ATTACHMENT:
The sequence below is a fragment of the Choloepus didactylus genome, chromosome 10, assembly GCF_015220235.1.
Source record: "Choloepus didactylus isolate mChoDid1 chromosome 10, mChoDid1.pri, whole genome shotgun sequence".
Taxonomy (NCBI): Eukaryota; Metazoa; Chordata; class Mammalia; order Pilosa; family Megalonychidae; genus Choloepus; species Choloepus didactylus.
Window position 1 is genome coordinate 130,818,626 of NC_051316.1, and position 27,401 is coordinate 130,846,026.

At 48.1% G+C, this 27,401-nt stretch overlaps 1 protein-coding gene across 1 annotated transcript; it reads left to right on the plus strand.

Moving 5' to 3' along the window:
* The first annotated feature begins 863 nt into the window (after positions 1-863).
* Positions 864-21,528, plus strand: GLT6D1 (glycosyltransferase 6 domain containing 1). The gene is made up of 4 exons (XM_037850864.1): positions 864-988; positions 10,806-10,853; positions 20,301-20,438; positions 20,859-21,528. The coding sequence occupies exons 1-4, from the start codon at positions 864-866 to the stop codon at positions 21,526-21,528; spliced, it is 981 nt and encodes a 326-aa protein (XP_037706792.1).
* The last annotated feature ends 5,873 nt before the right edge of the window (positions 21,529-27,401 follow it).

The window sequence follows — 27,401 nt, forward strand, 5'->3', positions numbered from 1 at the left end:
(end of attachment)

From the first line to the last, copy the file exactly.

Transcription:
The sequence below is a fragment of the Choloepus didactylus genome, chromosome 10, assembly GCF_015220235.1.
Source record: "Choloepus didactylus isolate mChoDid1 chromosome 10, mChoDid1.pri, whole genome shotgun sequence".
Taxonomy (NCBI): Eukaryota; Metazoa; Chordata; class Mammalia; order Pilosa; family Megalonychidae; genus Choloepus; species Choloepus didactylus.
Window position 1 is genome coordinate 130,818,626 of NC_051316.1, and position 27,401 is coordinate 130,846,026.

At 48.1% G+C, this 27,401-nt stretch overlaps 1 protein-coding gene across 1 annotated transcript; it reads left to right on the plus strand.

Moving 5' to 3' along the window:
* The first annotated feature begins 863 nt into the window (after positions 1-863).
* Positions 864-21,528, plus strand: GLT6D1 (glycosyltransferase 6 domain containing 1). The gene is made up of 4 exons (XM_037850864.1): positions 864-988; positions 10,806-10,853; positions 20,301-20,438; positions 20,859-21,528. The coding sequence occupies exons 1-4, from the start codon at positions 864-866 to the stop codon at positions 21,526-21,528; spliced, it is 981 nt and encodes a 326-aa protein (XP_037706792.1).
* The last annotated feature ends 5,873 nt before the right edge of the window (positions 21,529-27,401 follow it).

The window sequence follows — 27,401 nt, forward strand, 5'->3', positions numbered from 1 at the left end: